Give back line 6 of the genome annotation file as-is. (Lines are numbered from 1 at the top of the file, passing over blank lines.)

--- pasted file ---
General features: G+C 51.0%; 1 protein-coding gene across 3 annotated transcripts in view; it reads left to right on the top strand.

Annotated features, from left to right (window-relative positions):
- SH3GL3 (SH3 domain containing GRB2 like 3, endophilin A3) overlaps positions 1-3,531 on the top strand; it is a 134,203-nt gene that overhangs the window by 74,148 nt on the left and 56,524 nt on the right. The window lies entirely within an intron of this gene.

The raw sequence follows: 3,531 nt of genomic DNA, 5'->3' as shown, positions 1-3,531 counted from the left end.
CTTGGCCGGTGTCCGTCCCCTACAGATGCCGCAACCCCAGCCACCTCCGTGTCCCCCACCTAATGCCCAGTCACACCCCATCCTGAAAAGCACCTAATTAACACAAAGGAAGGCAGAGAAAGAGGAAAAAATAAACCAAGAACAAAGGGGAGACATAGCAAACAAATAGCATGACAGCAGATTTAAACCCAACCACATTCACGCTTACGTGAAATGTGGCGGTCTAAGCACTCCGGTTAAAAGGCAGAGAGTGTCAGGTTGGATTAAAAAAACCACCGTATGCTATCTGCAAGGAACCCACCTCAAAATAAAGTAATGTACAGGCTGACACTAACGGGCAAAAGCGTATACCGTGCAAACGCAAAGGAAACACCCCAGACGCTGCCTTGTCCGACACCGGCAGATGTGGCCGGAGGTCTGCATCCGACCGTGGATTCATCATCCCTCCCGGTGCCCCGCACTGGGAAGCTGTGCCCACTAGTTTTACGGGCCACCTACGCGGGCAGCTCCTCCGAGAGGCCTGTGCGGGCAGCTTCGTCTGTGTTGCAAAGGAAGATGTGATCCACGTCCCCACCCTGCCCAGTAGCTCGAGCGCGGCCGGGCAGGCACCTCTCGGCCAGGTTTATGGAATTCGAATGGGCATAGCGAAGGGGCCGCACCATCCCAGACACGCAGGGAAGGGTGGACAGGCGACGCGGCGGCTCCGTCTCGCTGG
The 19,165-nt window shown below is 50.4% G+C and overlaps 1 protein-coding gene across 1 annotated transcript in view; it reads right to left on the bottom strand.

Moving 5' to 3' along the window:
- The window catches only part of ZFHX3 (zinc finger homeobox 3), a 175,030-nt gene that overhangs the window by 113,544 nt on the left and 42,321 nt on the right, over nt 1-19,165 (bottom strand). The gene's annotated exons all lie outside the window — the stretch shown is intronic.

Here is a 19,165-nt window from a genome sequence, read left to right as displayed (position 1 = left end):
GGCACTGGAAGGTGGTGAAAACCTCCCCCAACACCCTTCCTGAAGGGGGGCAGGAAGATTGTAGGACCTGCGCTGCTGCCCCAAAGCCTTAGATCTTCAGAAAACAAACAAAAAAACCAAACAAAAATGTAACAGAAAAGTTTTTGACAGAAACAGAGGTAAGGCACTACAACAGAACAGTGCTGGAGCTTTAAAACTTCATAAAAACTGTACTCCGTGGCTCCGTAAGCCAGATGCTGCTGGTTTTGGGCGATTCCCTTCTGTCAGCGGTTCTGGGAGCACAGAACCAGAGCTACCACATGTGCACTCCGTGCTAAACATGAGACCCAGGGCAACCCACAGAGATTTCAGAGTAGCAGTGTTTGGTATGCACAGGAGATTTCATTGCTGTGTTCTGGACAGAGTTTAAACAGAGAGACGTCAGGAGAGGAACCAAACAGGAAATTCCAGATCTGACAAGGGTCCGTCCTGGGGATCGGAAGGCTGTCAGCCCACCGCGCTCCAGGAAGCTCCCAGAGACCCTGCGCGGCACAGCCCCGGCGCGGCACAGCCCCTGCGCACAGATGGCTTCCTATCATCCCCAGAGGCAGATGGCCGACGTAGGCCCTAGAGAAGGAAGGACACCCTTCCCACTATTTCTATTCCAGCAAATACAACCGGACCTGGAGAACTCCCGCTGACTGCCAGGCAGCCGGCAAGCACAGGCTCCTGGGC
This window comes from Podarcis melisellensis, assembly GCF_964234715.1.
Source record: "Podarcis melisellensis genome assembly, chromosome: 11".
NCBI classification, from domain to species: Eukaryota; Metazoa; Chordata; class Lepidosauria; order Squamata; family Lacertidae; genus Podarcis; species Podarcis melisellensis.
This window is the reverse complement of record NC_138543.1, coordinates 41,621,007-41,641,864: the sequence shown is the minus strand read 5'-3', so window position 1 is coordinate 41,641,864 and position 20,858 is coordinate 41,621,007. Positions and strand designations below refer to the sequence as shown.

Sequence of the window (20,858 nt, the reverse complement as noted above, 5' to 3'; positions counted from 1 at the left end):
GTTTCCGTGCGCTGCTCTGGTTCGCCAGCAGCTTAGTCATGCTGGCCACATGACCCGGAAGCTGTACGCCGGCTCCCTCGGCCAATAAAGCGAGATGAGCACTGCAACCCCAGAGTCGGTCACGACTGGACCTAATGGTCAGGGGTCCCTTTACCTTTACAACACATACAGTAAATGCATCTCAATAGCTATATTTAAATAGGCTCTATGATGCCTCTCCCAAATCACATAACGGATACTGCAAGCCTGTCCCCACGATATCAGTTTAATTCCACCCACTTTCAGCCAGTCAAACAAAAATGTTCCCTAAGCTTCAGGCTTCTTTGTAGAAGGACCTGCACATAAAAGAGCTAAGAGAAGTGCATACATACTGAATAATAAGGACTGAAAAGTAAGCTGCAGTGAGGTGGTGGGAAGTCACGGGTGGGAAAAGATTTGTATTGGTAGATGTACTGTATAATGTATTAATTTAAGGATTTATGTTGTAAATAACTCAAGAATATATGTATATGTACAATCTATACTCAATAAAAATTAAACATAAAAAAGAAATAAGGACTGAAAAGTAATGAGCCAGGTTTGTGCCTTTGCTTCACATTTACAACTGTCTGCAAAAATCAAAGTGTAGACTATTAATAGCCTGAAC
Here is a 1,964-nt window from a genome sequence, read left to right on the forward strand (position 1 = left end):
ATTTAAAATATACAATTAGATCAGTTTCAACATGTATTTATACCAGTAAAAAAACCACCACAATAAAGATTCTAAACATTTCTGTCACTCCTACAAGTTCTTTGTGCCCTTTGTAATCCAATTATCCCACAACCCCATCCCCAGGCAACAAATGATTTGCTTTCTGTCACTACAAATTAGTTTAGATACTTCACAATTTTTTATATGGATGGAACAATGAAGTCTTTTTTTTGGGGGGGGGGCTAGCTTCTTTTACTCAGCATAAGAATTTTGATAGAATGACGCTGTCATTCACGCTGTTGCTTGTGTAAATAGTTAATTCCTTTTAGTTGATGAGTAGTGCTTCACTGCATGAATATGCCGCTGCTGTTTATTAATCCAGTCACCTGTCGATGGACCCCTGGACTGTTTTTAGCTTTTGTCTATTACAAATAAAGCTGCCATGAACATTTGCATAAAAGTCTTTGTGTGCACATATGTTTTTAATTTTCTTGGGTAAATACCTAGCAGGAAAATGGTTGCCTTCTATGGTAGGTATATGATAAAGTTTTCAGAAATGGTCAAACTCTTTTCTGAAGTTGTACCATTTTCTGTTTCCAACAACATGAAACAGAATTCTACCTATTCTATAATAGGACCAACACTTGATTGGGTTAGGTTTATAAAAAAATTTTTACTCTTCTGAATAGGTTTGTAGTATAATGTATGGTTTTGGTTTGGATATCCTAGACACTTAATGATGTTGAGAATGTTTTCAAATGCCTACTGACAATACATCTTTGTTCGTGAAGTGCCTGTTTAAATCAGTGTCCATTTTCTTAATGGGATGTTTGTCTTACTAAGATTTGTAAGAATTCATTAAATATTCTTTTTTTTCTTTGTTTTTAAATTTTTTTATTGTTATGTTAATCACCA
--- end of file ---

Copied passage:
The 19,165-nt window shown below is 50.4% G+C and overlaps 1 protein-coding gene across 1 annotated transcript in view; it reads right to left on the bottom strand.